After about two weeks, my feet stopped peeling. While not quite perfectly soft, I'd say there was a 75 percent improvement, particularly in my heels. I'm definitely trying another one to see if I can take care of that last 25 percent. My advice? If you're going to try this, do it now before sandal season because when your feet are in the throes of the deep peel, they are not fit to be seen by human eyes. Trust me.

HEEL NO PAIN ($14.95/1oz):

Nora wrote about this numbing foot product a few months ago, and I basically stalked the company until I could get my hands on some. Historically I do not choose shoes based on their comfort level, as evidenced by my recent purchase at the Bergdorf shoe sale. (Prada pumps with metallic detail, 45 percent off, see below right.) While not insanely high, this shoe is a foot squeezer, thanks to the extreme pointed toe. I've had problems with pain on the sides of my toes with shoes like this in the past. After one wearing, they proved to be uncomfortable enough to merit testing with Heel No Pain.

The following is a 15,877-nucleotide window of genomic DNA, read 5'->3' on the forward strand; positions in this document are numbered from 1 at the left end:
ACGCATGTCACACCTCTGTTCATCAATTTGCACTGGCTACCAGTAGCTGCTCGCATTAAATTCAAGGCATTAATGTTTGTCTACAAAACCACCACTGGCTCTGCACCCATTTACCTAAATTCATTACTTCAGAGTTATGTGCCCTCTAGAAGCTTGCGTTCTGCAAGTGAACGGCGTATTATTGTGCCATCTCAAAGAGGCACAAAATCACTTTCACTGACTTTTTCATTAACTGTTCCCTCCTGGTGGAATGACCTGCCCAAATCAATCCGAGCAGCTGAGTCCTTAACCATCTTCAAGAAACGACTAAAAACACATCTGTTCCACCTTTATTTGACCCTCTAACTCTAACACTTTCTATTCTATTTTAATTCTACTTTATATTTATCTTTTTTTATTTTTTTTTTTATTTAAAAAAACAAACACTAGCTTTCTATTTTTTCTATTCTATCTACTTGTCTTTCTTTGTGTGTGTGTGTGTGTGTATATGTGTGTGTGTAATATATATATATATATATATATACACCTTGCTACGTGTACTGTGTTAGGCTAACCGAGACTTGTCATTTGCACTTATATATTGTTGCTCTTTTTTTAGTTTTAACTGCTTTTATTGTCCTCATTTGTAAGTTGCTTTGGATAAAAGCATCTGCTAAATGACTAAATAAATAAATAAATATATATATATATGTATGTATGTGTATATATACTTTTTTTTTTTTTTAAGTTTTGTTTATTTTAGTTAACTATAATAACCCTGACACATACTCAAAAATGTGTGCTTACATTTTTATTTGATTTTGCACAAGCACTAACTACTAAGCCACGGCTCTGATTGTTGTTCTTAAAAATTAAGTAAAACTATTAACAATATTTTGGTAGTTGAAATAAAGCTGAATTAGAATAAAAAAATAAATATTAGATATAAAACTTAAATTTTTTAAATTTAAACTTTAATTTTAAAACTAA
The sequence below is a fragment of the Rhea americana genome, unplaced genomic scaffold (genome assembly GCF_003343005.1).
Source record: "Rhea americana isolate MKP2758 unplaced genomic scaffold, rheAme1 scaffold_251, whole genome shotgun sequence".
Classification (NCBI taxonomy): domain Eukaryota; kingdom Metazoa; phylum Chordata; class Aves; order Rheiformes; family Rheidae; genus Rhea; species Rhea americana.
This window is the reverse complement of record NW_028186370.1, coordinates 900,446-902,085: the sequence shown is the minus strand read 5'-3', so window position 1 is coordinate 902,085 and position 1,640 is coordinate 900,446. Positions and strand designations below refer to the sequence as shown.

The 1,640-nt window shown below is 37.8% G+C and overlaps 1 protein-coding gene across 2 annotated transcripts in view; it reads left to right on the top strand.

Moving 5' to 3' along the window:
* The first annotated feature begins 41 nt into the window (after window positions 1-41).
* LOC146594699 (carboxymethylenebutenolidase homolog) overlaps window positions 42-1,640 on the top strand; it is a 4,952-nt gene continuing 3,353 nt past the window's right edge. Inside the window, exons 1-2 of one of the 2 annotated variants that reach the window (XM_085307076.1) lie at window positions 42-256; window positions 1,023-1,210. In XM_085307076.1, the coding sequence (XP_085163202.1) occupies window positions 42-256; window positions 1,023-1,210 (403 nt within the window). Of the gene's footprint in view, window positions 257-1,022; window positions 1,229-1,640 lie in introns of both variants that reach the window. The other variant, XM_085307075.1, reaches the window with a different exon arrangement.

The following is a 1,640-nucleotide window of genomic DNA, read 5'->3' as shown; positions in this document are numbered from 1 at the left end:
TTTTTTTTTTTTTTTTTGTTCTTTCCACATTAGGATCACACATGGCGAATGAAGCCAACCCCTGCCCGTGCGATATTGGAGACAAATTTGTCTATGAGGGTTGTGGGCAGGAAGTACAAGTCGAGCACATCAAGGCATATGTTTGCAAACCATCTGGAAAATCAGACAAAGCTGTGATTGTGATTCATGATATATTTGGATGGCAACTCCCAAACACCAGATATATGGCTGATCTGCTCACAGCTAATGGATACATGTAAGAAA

This foot spray, developed by a physician, contains lidocaine, which is the same numbing medicine dentists use. Because you apply it topically rather than as an injection, it doesn't cause that totally disconcerting numbing sensation; it just takes the edge off. Heel No Pain comes in two formulations, Style and Active. They're essentially the same, except the Active version also contains tea tree oil for athlete's foot and peppermint oil to cool. I used one type on each foot, donned my Pradas, and ran around NYC. I walked my kids five blocks to school in them, then took the subway to an event and back. I was skeptical of this product at first, but after using it, I'm a believer.